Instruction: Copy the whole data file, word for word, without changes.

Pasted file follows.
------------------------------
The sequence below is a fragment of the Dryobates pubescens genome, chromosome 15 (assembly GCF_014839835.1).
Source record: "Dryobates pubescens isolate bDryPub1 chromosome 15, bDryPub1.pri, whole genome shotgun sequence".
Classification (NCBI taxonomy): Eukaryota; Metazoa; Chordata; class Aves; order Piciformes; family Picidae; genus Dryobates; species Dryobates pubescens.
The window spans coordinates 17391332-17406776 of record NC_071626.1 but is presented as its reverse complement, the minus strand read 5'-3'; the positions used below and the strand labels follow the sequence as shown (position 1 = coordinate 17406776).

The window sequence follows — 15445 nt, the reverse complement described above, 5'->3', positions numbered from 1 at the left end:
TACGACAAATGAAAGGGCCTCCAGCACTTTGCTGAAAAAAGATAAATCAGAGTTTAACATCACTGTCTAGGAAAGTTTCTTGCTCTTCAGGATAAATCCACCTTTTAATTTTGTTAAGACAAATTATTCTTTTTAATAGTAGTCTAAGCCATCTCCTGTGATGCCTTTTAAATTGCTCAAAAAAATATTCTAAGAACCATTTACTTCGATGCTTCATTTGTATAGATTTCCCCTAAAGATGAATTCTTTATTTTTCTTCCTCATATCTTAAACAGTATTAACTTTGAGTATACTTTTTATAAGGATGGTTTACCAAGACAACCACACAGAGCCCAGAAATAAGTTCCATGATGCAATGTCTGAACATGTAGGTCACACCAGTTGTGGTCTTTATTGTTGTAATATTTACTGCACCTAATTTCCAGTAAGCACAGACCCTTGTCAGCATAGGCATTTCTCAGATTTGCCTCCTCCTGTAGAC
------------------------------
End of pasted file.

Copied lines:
The sequence below is a fragment of the Dryobates pubescens genome, chromosome 15 (assembly GCF_014839835.1).
Source record: "Dryobates pubescens isolate bDryPub1 chromosome 15, bDryPub1.pri, whole genome shotgun sequence".
Classification (NCBI taxonomy): Eukaryota; Metazoa; Chordata; class Aves; order Piciformes; family Picidae; genus Dryobates; species Dryobates pubescens.
The window spans coordinates 17391332-17406776 of record NC_071626.1 but is presented as its reverse complement, the minus strand read 5'-3'; the positions used below and the strand labels follow the sequence as shown (position 1 = coordinate 17406776).

The window sequence follows — 15445 nt, the reverse complement described above, 5'->3', positions numbered from 1 at the left end:
TACGACAAATGAAAGGGCCTCCAGCACTTTGCTGAAAAAAGATAAATCAGAGTTTAACATCACTGTCTAGGAAAGTTTCTTGCTCTTCAGGATAAATCCACCTTTTAATTTTGTTAAGACAAATTATTCTTTTTAATAGTAGTCTAAGCCATCTCCTGTGATGCCTTTTAAATTGCTCAAAAAAATATTCTAAGAACCATTTACTTCGATGCTTCATTTGTATAGATTTCCCCTAAAGATGAATTCTTTATTTTTCTTCCTCATATCTTAAACAGTATTAACTTTGAGTATACTTTTTATAAGGATGGTTTACCAAGACAACCACACAGAGCCCAGAAATAAGTTCCATGATGCAATGTCTGAACATGTAGGTCACACCAGTTGTGGTCTTTATTGTTGTAATATTTACTGCACCTAATTTCCAGTAAGCACAGACCCTTGTCAGCATAGGCATTTCTCAGATTTGCCTCCTCCTGTAGAC